Making Hashem “Your” G-d Through Teshuvah
The Koznitzer Maggid commented on the verse “Repent and return to Hashem, your G-d” (Hoshea 14:2), from the haftorah of Shabbos Teshuvah. You should repent and return, said the Maggid, until you can call Hashem “your G-d” — until the Creator becomes your own personal source of G-dliness. This means that you do teshuvah until you become a vehicle for His holiness (that is, living a life of sanctity and acting holy according to the Torah’s dictates). Then you can be close to Hashem without any barriers and beseech Him in prayer, as one might speak to his best friend and confidant. When you recite a blessing, for example, and say, “Baruch Atah Hashem — Blessed are You, Hashem,” you should feel as if you are actually standing before Hashem without any barriers or foreign thoughts separating you.
The Ba’al Teshuvah’s Personal Deliverance from Gehinnom
The Koznitzer Maggid commented on the verse “You should take it to heart…and return to Hashem, your G-d…and then Hashem will bring you back…” (Devarim 30:1–4) that just as there are seven supernal palaces, or holy heavenly chambers on High (see Chagigah 12b, which lists the seven levels of Heaven), there are also seven impure chambers — the seven “pits” of Gehinnom.
If a person falls and sinks down among the husks and shells of impurity known as the klippos, heaven forbid, then he is actually in Gehinnom (a spiritual state where he is far from Hashem). If he wishes to repent and return to Hashem, the first thought that should enter his mind is that Hashem loves Bnei Yisrael so much that He is willing to descend to the seven pits of Gehinnom Himself to personally lift him out and bring him back to Him.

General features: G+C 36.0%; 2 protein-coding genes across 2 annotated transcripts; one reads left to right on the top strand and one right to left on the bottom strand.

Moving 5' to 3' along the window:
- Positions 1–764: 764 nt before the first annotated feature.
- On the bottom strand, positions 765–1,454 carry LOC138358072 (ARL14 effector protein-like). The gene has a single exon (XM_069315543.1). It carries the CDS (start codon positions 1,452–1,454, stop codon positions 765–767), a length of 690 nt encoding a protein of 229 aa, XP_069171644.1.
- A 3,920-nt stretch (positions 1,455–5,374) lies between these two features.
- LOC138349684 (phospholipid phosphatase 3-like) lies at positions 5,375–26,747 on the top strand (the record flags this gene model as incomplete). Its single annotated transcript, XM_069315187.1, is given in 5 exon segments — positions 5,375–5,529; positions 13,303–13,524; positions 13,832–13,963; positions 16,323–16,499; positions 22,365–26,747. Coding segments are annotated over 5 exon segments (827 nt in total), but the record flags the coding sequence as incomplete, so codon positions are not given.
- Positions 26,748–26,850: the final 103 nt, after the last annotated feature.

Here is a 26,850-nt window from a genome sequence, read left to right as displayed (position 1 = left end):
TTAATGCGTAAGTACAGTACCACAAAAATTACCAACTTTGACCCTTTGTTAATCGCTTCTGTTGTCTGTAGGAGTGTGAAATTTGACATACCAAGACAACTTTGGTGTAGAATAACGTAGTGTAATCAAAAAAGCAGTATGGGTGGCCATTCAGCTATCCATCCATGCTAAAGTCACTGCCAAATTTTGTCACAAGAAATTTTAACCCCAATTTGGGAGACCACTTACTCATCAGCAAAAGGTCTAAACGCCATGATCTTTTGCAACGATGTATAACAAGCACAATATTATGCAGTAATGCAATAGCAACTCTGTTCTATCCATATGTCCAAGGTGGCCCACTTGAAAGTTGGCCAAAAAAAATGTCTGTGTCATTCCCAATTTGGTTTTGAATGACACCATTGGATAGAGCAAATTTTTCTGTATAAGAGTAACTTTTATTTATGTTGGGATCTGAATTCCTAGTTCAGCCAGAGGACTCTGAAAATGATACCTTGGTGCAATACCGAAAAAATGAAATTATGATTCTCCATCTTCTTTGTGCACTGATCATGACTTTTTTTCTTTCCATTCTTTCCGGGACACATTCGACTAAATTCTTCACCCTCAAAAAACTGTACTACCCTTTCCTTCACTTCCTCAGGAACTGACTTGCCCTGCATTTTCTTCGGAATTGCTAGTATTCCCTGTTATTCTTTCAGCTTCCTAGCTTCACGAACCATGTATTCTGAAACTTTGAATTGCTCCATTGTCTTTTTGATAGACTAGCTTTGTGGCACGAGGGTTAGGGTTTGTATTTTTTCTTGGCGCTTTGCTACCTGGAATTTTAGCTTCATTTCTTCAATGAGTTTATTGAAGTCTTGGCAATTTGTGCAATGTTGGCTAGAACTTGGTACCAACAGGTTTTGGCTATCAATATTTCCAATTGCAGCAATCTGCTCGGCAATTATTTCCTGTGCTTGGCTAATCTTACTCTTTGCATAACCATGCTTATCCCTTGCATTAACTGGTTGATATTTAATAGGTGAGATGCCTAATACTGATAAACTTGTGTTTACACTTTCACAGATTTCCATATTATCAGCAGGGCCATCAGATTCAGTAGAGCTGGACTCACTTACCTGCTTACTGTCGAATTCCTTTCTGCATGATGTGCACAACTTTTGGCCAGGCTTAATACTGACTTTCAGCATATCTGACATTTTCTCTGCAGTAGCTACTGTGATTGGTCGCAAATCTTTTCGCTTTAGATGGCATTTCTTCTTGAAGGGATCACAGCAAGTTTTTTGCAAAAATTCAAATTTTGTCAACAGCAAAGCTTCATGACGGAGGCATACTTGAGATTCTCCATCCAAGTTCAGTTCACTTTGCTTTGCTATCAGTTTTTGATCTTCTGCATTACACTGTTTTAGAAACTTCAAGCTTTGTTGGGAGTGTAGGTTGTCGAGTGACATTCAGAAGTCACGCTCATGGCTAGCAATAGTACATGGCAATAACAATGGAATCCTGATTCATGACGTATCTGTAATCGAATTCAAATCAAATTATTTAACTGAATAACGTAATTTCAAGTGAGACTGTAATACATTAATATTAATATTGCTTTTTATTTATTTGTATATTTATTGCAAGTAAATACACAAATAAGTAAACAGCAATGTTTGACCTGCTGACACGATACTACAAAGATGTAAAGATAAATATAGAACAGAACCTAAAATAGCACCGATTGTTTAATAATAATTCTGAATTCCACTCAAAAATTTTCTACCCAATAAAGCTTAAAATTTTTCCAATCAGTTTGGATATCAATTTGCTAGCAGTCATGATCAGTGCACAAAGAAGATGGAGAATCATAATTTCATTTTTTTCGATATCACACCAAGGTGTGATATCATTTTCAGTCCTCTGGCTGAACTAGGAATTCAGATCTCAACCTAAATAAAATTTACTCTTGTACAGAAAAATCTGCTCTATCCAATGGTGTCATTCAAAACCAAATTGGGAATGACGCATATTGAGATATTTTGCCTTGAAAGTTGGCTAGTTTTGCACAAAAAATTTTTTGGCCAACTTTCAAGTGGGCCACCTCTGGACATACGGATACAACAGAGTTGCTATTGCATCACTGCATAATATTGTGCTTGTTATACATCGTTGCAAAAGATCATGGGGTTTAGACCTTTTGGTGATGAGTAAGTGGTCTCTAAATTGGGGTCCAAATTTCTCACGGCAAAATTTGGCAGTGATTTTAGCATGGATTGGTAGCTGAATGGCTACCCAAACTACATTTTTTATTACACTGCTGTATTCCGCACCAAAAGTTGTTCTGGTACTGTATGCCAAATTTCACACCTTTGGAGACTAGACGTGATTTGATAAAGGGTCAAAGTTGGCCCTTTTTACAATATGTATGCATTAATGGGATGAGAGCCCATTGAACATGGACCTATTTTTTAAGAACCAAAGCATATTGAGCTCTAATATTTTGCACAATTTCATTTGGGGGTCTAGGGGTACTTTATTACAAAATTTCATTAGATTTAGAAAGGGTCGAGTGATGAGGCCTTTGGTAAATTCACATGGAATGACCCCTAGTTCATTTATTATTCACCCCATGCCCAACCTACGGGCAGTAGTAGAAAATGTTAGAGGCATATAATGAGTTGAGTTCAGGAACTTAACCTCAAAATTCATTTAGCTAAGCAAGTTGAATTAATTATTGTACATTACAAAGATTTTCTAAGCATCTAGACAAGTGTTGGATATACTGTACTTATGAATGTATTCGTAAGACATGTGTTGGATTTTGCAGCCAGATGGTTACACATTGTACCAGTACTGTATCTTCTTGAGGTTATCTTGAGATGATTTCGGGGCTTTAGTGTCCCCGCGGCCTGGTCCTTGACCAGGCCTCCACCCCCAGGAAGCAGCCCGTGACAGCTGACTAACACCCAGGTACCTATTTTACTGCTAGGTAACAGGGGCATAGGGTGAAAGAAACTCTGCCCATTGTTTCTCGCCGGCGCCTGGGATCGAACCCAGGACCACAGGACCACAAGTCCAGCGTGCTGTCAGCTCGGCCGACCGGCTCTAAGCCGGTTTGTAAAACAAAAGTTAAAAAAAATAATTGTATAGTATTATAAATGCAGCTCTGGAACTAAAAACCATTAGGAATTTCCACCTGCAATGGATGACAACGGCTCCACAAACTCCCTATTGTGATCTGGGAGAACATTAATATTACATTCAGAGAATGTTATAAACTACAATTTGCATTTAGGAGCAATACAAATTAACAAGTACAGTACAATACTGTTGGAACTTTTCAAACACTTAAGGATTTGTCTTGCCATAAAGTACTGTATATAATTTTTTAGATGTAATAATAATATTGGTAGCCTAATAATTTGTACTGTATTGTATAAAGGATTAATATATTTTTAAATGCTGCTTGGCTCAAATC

Thus said David HaMelech: “You saved my soul from the lowest pits” (Tehillim 86:13) — You, Hashem, personally redeemed me from the lowest pits of Gehinnom.
Avodas Yisrael, Nitzavim
Flee from Evil and Later Tend Your Wounds
Rav Meir Yechiel, also known as the “Seraph of Mogolintza,” the Fiery Angel of Mogolintza, once taught in the name of the holy Koznitzer Maggid that a person who wishes to repent must first push away any thought of the magnitude of the sins he committed. Do not initially attempt to rectify any blemish your misdeeds have caused on High. Rather, your first task should be to flee from the evil inclination who is pursuing you. Send him away, cast him out, and obliterate the evil from your character by building yourself up: serving Hashem with love and awe and other good traits. Once you rectify your character, then you can repair your flaws and focus on the specific misdeeds you did.
He related a parable to illustrate this idea: There was once a soldier who was pursued by another soldier from the opposing army. The pursuer was a champion warrior and managed to bruise and batter his fleeing opponent. If the soldier who was fleeing would have stopped to tend to his many injuries, his pursuer would have caught up with him and dealt the final death blow. The correct course of action was to run for his life and not look back. Once he was safe and no longer had any doubts whether he had escaped his pursuer, then he could find someone to heal him and tend to his wounds.